Minimum: 3 1/2-inch high-density floppy drive, CD-ROM drive, and a mouse (Microsoft or compatible).
Recommended: If you plan on using The Microsoft Network, Microsoft Fax, HyperTerminal, or any other communications packages, you need a modem or a fax/modem. To take advantage of Windows 98s built-in sound support, you need a sound card and speakers. If you plan on using Windows 98s networking features, your system must have a network interface card installed.

The installation for Microsoft Windows 98 is rather simple; here are some helpful hints that can help you prepare for the installation.
Your systems BIOS should not be any older than January 1994 because Windows 98 often seems to have trouble with any BIOS older than that.
Your hard disk must have a DOS FAT (File Allocation Table) partition. Windows 98 does not recognize, and therefore cannot be installed onto, drives partitioned as NTFS (Windows NT File System) or HPFS (OS/2s High Performance File System).

If your computers boot drive is compressed, it must have at least 3MB of uncompressed space available. Windows 98 will work with disks that have been compressed with DoubleSpace, DriveSpace, Stacker 3.0 and 4.x, and SuperStor compression schemes.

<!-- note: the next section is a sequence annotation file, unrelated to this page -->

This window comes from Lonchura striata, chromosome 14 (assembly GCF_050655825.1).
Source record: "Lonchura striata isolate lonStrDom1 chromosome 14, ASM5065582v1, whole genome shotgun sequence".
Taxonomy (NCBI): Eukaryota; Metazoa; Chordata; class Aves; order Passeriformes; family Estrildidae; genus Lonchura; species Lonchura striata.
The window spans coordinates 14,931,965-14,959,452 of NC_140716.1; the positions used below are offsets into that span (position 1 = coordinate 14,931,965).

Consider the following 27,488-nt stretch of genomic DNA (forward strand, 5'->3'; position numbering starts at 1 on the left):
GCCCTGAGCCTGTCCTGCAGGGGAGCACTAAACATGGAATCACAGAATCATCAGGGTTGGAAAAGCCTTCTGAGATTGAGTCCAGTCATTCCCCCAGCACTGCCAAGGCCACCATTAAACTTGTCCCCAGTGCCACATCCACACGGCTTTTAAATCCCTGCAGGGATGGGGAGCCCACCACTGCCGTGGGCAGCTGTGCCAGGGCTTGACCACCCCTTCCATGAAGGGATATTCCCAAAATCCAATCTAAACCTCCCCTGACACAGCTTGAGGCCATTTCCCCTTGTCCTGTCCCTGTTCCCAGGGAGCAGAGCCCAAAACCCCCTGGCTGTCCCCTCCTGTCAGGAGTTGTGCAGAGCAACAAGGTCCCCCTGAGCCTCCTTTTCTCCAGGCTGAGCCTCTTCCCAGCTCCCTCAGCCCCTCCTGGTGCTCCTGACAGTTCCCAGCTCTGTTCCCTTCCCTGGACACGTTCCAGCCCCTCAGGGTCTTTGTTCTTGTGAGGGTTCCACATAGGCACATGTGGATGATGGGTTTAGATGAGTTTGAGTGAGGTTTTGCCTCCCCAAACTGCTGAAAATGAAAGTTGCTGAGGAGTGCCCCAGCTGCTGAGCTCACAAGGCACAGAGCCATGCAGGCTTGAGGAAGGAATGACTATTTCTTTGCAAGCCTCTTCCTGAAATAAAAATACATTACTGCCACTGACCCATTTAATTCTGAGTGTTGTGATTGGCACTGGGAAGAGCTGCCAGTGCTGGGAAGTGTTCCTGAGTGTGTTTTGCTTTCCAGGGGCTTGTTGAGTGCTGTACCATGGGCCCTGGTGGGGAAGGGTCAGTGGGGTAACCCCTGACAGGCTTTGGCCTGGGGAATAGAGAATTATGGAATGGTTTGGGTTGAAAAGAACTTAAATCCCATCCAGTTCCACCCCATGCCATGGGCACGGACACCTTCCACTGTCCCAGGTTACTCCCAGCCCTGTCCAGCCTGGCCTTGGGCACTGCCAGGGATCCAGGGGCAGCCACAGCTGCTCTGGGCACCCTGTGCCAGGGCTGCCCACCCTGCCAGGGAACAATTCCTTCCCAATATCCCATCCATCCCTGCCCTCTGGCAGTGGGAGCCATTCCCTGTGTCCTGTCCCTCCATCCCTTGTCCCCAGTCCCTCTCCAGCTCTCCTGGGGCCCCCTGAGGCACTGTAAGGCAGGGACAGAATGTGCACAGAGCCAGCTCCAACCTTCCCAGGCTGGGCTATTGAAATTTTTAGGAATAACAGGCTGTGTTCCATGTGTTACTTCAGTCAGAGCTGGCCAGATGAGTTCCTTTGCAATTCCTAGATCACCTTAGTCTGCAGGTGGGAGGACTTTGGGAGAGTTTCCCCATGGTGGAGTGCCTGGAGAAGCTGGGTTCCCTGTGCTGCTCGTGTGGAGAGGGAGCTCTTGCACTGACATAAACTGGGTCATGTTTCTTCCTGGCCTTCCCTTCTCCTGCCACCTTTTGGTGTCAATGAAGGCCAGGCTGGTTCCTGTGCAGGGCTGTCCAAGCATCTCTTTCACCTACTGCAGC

If you have the Windows 98 upgrade package, you must either have Windows 3.x installed on your system or have the original installation disks. If you have the full Windows 98 package, your system does not need to have an existing operating system.

To install a copy of Windows 98, you will need to create a partition on your hard disk. After creating the partition it is as easy as putting the Windows 98 CD in the CD-ROM drive and letting the computer boot off of the CD. Following the on-screen instructions is where you will set up a username and adjust settings such as the time zone and the date. During the installation, you will be required to restart the machine three times, which the installation CD will do automatically when required. After the third reboot, you are ready to begin using Windows 98.

The File System
In Microsoft Windows 98, the file system has been improved from FAT to FAT32.
FAT32 offers improved benefits such as saving disk space by storing dates more efficiently and allowing you to take advantage of larger disk drives. With FAT32, you can represent a larger disk drive and still have it represented by one drive letter, opposed to representing the same hard disk with multiple letters. This will make it easier to navigate your file structure and maintain a neat and organized file system. Another great feature of FAT32 is that you can upgrade from FAT without losing any information. It allows old FAT users to increase their disk space by completing the upgrade to FAT32 without the loss of your files and saved information. For added flexibility, Windows 98 includes a graphical FAT32 conversion utility, which can quickly and safely convert a hard drive from the original version of FAT to FAT32. However, a utility to revert back to FAT is not provided with Windows

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Microsoft Windows And Better Support Make. (May 31, 2021). Retrieved from